Unfortunately I don’t have a big update for technology. I had a series of work projects that relied on legacy technology so I didn’t have a big opportunity to learn much new stuff this year. Any free time was spent devoted to getting the Meadery off the ground.


I try to read consistently but life gets in the way. I thought I did pretty well this year though and I got through some very good books that I would recommend to anyone. I kept a good balance between serious and fun reading this year.

  • Addiction By Design
    This was an excellent book that really explained how gambling games are built to maximize addictiveness. I heard about this book from an online discussion about addictive design patterns in mobile games like Candy Crush. There are so many ways to subtly change a user experience and addict people. The most striking takeaway from the book for me though was that the key goal with addictive design is not to entertain - but to pacify. When people became truly addicted to the gambling machines the “high” they began to chase was one of being in the zone, their mind blank, it has nothing to do with winning or losing.
  • The Obelisk Gate
    The second part of the Broken Earth Trilogy. I really enjoyed the first book, The Fifth Season, and this novel was good but didn’t hit me like first one did. I think it suffers, like so many middle novels do, of just being the middle of a larger story. A lot happens and it is well written, but you have to keep going to get a conclusion.
  • The Stone Sky
    The third and final part of the Broken Earth Trilogy. This was a great novel right until the end when I thought the overall conclusion was a bit flat. I still think the entire series is worth reading because of the great world building and characters. The journey was great but the destination it reached wasn’t completely satisfying.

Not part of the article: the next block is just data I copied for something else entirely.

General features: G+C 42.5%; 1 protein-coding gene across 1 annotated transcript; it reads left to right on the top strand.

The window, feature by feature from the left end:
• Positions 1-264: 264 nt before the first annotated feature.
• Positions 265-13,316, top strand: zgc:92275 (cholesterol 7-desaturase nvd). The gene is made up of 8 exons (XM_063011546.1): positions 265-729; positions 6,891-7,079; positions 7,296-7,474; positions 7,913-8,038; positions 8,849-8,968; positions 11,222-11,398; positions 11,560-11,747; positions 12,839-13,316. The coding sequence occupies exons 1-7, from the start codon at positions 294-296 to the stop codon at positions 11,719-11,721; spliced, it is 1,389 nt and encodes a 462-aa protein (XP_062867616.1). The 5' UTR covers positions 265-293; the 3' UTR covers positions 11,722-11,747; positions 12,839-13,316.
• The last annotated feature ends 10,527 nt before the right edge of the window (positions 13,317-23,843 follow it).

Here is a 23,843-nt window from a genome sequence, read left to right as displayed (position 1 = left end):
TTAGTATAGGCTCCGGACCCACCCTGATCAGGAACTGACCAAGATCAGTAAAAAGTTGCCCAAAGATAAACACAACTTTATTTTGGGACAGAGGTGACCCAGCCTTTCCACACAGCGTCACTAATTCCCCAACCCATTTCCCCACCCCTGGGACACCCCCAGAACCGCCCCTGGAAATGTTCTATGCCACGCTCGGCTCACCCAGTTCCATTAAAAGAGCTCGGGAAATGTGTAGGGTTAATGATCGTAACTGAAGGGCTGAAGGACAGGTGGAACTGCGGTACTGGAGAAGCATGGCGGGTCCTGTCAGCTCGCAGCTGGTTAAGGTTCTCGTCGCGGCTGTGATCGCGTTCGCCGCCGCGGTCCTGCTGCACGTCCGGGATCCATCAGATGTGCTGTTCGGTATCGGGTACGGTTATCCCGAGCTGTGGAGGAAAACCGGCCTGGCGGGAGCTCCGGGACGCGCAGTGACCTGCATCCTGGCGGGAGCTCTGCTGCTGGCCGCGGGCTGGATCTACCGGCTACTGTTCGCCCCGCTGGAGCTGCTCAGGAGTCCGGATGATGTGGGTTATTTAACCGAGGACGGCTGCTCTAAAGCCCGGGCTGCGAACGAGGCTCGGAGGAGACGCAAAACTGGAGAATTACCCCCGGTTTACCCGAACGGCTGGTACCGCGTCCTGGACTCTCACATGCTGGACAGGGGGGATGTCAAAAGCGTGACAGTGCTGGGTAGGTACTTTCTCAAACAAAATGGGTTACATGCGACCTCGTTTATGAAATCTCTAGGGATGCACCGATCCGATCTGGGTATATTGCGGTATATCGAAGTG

• Why does he do that?
    “Why does he do that” is one of those books that is hard to recommend, but also feels essential. It’s a sobering walk through the author’s history as a marital counselor. Her observations and research on abusive men and relationships is very clear and cutting. The overall conclusion: abusers almost never get better. It’s a heavy ready but I came away from it feeling much better equipped to identify these awful people.
  • Grant
    Grant was my favorite book I read this year (followed closely by “Why does he do that”). It’s a biography, and a long book, which isn’t for everyone but I came away from it with a completely different impression of Grant than I had started with. It also filled in a number of historical blind spots I didn’t realize I had - principally with Reconstruction. That’s why I loved this book. So much attention is paid to the conduct of the war itself without truly grappling with the awful reasons it happened and it’s long term legacy. The Civil War is of course covered extensively in the book but it doesn’t dominate the narrative like you would expect. A large amount of time is spent with Grant before the war and his experience afterwards is covered extensively. I knew about Reconstruction in a general sense but Grant was one of its primary movers and this provides the author with a great way to dive deep into the post war period.
  • Never Split the Difference
    I have a troubled relationship with business/negotiation/entrepreneurship books because they are almost all complete crap. This one rises above the average and I read through it a couple times because it’s a quick read and is immediately actionable. Chris Voss does a good job providing examples, justification for his methods, and fun anecdotes. The best part is that while there is a strategy to his negotiation techniques, it doesn’t have the sliminess you get from most sales books.
  • Children of Time